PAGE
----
CAMDEN — Everyone knows New York City as the unofficial center of the universe, but what if the true capital of the world was right here in New Jersey? A Rutgers–Camden history professor says this was the dream of many towns in the Garden State at the end of World War II.
In Capital of the World: The Race to Host the United Nations (NYU Press, 2013), Charlene Mires, an associate professor of history at Rutgers–Camden, details how small towns and big cities around the country once staked their claim to be home base for the United Nations.
“The research for this book was a wonderful opportunity to understand how people all over the United States were able to make the argument that their location was central to the world,” Mires says.
The United Nations was founded in 1945 after World War II. Today, its 193 member states are committed to maintaining international peace and security. But before it could begin its mission, a major question remained unanswered: where would the UN headquarters be located?
The people of major U.S. cities like Chicago and Philadelphia thought the “world capital” moniker best described their metropolis, but smaller municipalities also lobbied for the right serve as host for world leaders making crucial global decisions.
In New Jersey, Atlantic City, Asbury Park, Cape May, Hackensack, Morristown, and Princeton were just some of the towns to bid for the UN’s attention.
According to Mires’ book, George A. Smock II, a former mayor of Asbury Park, said members of his community had “a cosmopolitan understanding of the world’s people [and] their customs.”
Cape May officials promoted the town’s reputation as a retreat for presidents and other government types, and Princeton played up its small town feel with access to a larger city. A man from Hawthorne sent an invitation to the UN complete with drawings of world capital buildings named for Roosevelt, Churchill and Stalin.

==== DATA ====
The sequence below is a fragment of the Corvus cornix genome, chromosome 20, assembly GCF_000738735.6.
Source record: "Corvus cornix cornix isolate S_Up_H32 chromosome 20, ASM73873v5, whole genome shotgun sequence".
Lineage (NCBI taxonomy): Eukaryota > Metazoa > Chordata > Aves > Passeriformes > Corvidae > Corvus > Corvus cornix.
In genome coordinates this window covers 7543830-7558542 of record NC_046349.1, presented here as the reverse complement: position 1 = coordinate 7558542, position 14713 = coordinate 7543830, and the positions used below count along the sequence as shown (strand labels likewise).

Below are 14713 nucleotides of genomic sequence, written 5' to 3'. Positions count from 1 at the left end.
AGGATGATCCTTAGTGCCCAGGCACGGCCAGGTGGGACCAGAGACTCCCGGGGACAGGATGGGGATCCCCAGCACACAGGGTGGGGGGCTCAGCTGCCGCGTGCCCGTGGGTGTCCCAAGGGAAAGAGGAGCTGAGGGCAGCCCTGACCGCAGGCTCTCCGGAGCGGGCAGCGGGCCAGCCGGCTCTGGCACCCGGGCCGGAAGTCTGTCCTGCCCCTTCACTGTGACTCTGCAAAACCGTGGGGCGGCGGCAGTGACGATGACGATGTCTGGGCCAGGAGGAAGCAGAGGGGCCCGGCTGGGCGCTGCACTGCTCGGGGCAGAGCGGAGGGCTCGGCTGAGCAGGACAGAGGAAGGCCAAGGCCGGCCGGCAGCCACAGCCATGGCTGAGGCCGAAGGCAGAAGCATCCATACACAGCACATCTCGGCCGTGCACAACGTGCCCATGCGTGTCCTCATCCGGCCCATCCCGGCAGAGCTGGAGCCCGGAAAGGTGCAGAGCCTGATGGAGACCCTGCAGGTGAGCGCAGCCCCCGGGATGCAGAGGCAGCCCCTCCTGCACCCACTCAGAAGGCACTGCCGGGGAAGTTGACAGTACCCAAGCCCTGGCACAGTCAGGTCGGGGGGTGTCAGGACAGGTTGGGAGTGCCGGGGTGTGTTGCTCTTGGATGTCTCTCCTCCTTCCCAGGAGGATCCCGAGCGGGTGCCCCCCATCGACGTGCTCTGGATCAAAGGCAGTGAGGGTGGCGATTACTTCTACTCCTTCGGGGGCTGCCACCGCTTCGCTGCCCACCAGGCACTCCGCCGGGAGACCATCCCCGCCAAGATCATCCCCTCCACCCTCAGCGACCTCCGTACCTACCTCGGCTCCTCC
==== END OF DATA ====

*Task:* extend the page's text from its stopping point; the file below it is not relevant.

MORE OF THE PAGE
When trying to determine a location, New York City was thought to be too big and a place in which the UN could not establish a separate identity. So, small town America made its appeals based on its heritage and ideals.
“At the time, any place could imagine itself to be the capital of the world,” Mires says.
In Pennsylvania, Gettysburg offered historical inspiration as “America’s greatest historic shrine” and Lancaster mayor Dale E. Cary wrote, “Most of our people are descendants of original settlers making for a conservative and truly patriotic atmosphere.”
In her study, Mires identified 248 U.S. localities involved in the competition to become UN headquarters. She says Americans had a strong sense of responsibility for securing and maintaining the peace after World War II.
“The scope of proposals indicates the previously unexplored public fascination with the prospect of creating a Capital of the World, evolving perceptions of the postwar world, and wide-ranging interaction between localities and world affairs,” Mires writes in her book.
Ultimately, the amenities large cities had to offer UN officials outweighed those in small town USA, and the threat of the urbanization of small towns caused the proposals to fall flat.
Stakeholders in the City of Philadelphia thought they could lay claim to the UN because it was the birthplace of American independence, which could serve as a global inspiration, but the UN was not persuaded by the city’s historical significance.
However, Philadelphia’s interest served as an incentive for UN officials to negotiate with New York City, which finally won out thanks to an $8.5 million gift from John D. Rockefeller Jr. The money was used to buy land in Manhattan for the world headquarters.
“I think what we discover from this are some underpinnings to later ideas of globalization, especially in how local identities were connected to world affairs,” says Mires, who notes that the race for the UN revealed much about the global pride Americans had after World War II.
Read more about Capital of the World by following Mires’ blog at capital-of-the-world.com.
The author of Independence Hall in American Memory (University of Pennsylvania Press, 2002), Mires directs Rutgers–Camden’s Mid-Atlantic Regional Center for the Humanities (MARCH), which supports humanities research, programming, training, and communication throughout New Jersey, Pennsylvania, New York, Delaware, Maryland, and the District of Colombia.
The Rutgers–Camden scholar received her bachelor’s degree from Ball State University, her master’s degree from the University of Pennsylvania, and her doctoral degree from Temple University.
She is a co-recipient of the Pulitzer Prize in journalism, an award she shared in 1983 with the staff of the Fort Wayne News-Sentinel in Indiana for coverage of a local flood. She also served as a reporter for the Philadelphia Inquirer.
For more information about Rutgers–Camden news stories, visit us at news.rutgers.edu/medrel
Media Contact: Ed Moorhouse